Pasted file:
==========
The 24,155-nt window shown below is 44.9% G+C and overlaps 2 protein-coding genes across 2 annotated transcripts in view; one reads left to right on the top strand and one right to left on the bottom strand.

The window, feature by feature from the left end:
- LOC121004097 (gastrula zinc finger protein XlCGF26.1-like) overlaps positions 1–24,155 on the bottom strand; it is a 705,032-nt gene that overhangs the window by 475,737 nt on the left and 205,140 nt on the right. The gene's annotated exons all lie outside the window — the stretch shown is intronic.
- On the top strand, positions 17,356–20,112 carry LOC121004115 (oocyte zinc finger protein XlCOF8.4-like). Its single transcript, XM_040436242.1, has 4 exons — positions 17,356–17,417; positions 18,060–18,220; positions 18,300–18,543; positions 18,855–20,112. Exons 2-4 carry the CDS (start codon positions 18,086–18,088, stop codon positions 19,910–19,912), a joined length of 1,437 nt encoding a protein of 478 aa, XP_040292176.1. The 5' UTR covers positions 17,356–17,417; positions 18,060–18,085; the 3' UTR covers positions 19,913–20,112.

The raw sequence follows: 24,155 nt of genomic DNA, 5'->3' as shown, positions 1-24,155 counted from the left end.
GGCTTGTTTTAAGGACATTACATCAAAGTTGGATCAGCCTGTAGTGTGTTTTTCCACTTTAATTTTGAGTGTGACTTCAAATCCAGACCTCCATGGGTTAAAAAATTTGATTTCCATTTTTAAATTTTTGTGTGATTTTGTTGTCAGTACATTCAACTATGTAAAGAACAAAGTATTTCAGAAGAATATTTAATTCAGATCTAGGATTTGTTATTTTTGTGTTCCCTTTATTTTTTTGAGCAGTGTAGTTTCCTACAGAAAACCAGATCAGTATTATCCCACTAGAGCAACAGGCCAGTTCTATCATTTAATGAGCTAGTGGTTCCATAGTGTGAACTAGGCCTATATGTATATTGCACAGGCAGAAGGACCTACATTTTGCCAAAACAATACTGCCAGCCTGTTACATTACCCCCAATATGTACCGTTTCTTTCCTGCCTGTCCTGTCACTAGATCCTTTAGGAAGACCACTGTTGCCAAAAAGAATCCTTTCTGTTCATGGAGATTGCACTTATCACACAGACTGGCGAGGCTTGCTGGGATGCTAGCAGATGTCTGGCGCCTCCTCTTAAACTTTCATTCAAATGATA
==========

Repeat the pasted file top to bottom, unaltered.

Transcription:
The 24,155-nt window shown below is 44.9% G+C and overlaps 2 protein-coding genes across 2 annotated transcripts in view; one reads left to right on the top strand and one right to left on the bottom strand.

The window, feature by feature from the left end:
- LOC121004097 (gastrula zinc finger protein XlCGF26.1-like) overlaps positions 1–24,155 on the bottom strand; it is a 705,032-nt gene that overhangs the window by 475,737 nt on the left and 205,140 nt on the right. The gene's annotated exons all lie outside the window — the stretch shown is intronic.
- On the top strand, positions 17,356–20,112 carry LOC121004115 (oocyte zinc finger protein XlCOF8.4-like). Its single transcript, XM_040436242.1, has 4 exons — positions 17,356–17,417; positions 18,060–18,220; positions 18,300–18,543; positions 18,855–20,112. Exons 2-4 carry the CDS (start codon positions 18,086–18,088, stop codon positions 19,910–19,912), a joined length of 1,437 nt encoding a protein of 478 aa, XP_040292176.1. The 5' UTR covers positions 17,356–17,417; positions 18,060–18,085; the 3' UTR covers positions 19,913–20,112.

The raw sequence follows: 24,155 nt of genomic DNA, 5'->3' as shown, positions 1-24,155 counted from the left end.
GGCTTGTTTTAAGGACATTACATCAAAGTTGGATCAGCCTGTAGTGTGTTTTTCCACTTTAATTTTGAGTGTGACTTCAAATCCAGACCTCCATGGGTTAAAAAATTTGATTTCCATTTTTAAATTTTTGTGTGATTTTGTTGTCAGTACATTCAACTATGTAAAGAACAAAGTATTTCAGAAGAATATTTAATTCAGATCTAGGATTTGTTATTTTTGTGTTCCCTTTATTTTTTTGAGCAGTGTAGTTTCCTACAGAAAACCAGATCAGTATTATCCCACTAGAGCAACAGGCCAGTTCTATCATTTAATGAGCTAGTGGTTCCATAGTGTGAACTAGGCCTATATGTATATTGCACAGGCAGAAGGACCTACATTTTGCCAAAACAATACTGCCAGCCTGTTACATTACCCCCAATATGTACCGTTTCTTTCCTGCCTGTCCTGTCACTAGATCCTTTAGGAAGACCACTGTTGCCAAAAAGAATCCTTTCTGTTCATGGAGATTGCACTTATCACACAGACTGGCGAGGCTTGCTGGGATGCTAGCAGATGTCTGGCGCCTCCTCTTAAACTTTCATTCAAATGATA